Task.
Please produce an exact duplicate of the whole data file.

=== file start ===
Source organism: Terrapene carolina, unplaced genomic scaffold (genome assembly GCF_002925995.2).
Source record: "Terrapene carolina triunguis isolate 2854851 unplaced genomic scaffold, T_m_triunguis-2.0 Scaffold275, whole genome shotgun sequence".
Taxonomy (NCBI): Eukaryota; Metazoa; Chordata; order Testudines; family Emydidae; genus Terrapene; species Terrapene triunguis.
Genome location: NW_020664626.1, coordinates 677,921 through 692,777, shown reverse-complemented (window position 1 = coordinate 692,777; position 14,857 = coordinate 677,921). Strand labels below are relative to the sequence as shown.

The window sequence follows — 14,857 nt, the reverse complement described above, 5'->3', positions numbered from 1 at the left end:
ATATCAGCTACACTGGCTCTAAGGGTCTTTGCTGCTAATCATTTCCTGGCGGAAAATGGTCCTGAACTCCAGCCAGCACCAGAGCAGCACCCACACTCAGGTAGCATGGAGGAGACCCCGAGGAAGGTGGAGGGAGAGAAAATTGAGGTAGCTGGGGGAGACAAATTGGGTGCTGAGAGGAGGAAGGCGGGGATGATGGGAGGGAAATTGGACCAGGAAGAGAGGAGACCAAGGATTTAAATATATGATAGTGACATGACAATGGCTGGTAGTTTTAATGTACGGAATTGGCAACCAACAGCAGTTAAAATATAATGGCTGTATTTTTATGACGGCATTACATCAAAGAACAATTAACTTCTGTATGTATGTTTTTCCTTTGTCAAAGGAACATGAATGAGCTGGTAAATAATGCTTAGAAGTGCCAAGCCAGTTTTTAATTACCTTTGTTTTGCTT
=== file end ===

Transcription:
Source organism: Terrapene carolina, unplaced genomic scaffold (genome assembly GCF_002925995.2).
Source record: "Terrapene carolina triunguis isolate 2854851 unplaced genomic scaffold, T_m_triunguis-2.0 Scaffold275, whole genome shotgun sequence".
Taxonomy (NCBI): Eukaryota; Metazoa; Chordata; order Testudines; family Emydidae; genus Terrapene; species Terrapene triunguis.
Genome location: NW_020664626.1, coordinates 677,921 through 692,777, shown reverse-complemented (window position 1 = coordinate 692,777; position 14,857 = coordinate 677,921). Strand labels below are relative to the sequence as shown.

The window sequence follows — 14,857 nt, the reverse complement described above, 5'->3', positions numbered from 1 at the left end:
ATATCAGCTACACTGGCTCTAAGGGTCTTTGCTGCTAATCATTTCCTGGCGGAAAATGGTCCTGAACTCCAGCCAGCACCAGAGCAGCACCCACACTCAGGTAGCATGGAGGAGACCCCGAGGAAGGTGGAGGGAGAGAAAATTGAGGTAGCTGGGGGAGACAAATTGGGTGCTGAGAGGAGGAAGGCGGGGATGATGGGAGGGAAATTGGACCAGGAAGAGAGGAGACCAAGGATTTAAATATATGATAGTGACATGACAATGGCTGGTAGTTTTAATGTACGGAATTGGCAACCAACAGCAGTTAAAATATAATGGCTGTATTTTTATGACGGCATTACATCAAAGAACAATTAACTTCTGTATGTATGTTTTTCCTTTGTCAAAGGAACATGAATGAGCTGGTAAATAATGCTTAGAAGTGCCAAGCCAGTTTTTAATTACCTTTGTTTTGCTT